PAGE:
How do you know when your story is done? That is a very good question, and I’m afraid there isn’t a very good answer. Because, for the most part, it never really is.
“But you have stories and books that you have published. Aren’t they done?”
Well, yes, they are. At least, they have a beginning, middle, and end. I am satisfied with all of the pieces, how they fit, where they go, where they finish. I’ve written, edited, revised, edited again, maybe revised again on all of them and I concluded that they were ready to be read by all of you. And so they are.
Well, that’s a different question. For many writers, I think, nothing is ever truly done. It’s finished and ready for publication, but I suspect we all feel that we could maybe tweak this or that, reword a bit, do a little more. It’s part of trying to make each and every piece the best it can be. We want everything to be perfect.
But perfection, in writing as in just about everything else, is unattainable. Nothing is ever really, truly perfect. And that goes for the stories I write as much as it does for anything else I do. None of us is perfect, and because of that, nothing we do will be absolutely perfect.
That doesn’t mean it can’t be very, very good, perhaps even great. But I, at least, am very prone to thinking “If I give it one more read through, I can fix all the problems.” Maybe, maybe not. Maybe the “problems” I am thinking to fix aren’t really problems. Sometimes, it’s just that striving for absolute perfection, that unreachable goal, that stands in the way.
So, how do I know when it’s finished versus needing more work? Well, obviously, if I read through something and I find I have questions and that threads are left hanging or the main conflict isn’t resolved in a logical manner, then it needs work. If I find I am reading through and changing “basement” to “cellar” and on the next pass, change it back again, it’s probably time to call it finished. You can nitpick a story to death and too often, it starts to unravel from all the “fixing”. When the fix doesn’t really improve the story, it’s time to stop fixing.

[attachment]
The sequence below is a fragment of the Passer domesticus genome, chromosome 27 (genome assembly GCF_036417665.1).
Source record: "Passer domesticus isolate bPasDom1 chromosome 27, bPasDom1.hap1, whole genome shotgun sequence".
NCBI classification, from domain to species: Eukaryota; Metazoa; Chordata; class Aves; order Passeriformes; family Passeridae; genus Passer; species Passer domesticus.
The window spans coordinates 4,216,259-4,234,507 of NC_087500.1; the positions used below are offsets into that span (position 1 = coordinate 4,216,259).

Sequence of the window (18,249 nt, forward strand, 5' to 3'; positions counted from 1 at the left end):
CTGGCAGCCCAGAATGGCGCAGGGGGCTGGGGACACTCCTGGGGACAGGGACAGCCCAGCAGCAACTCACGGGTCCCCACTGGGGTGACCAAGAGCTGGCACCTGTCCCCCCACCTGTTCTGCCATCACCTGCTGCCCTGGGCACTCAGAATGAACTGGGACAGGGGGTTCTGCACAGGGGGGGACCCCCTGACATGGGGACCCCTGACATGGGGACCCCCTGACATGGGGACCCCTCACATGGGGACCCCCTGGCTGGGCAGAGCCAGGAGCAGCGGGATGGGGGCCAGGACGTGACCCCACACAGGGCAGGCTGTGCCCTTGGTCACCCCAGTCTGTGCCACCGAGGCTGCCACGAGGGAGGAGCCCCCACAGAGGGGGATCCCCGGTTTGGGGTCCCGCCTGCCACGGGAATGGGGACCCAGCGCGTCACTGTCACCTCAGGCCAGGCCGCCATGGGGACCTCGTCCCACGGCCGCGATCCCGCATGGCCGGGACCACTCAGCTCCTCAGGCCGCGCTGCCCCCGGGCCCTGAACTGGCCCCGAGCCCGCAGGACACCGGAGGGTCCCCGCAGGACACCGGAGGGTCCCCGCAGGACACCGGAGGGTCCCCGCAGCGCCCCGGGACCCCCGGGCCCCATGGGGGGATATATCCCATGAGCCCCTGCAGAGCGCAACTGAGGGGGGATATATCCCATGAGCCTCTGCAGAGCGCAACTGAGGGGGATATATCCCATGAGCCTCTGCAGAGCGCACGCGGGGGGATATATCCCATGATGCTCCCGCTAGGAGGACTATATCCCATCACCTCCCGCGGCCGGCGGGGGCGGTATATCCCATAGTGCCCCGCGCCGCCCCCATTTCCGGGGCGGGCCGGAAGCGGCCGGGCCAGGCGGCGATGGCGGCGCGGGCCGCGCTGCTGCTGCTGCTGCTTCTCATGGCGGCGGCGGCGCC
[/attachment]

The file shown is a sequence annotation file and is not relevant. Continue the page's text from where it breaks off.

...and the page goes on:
That doesn’t mean it can’t get better. Lots of writers go back sometimes years later and revise and republish a new version of an old story. At that point, maybe you have found ways to really make it better because you have improved and grown as a writer. That is a legitimate reason to say it’s not done. But, for the most part, you have to know when to stop. When to understand that this is finished. It’s ready. That kid is all growed up and wants to be out there on its own.
Time to let go.
(Note: These Wednesday Writing posts are my opinion and my experience only. Nothing I say here is absolute. Nor is it necessarily right for everyone. Writing, like most things, is not one size fits all. If you find something you think helps you, great. If not, no problem. These posts are me. You do you. We’re all in this together, and sometimes, we can learn from each other. So, IMO, YMMV, and all that.)
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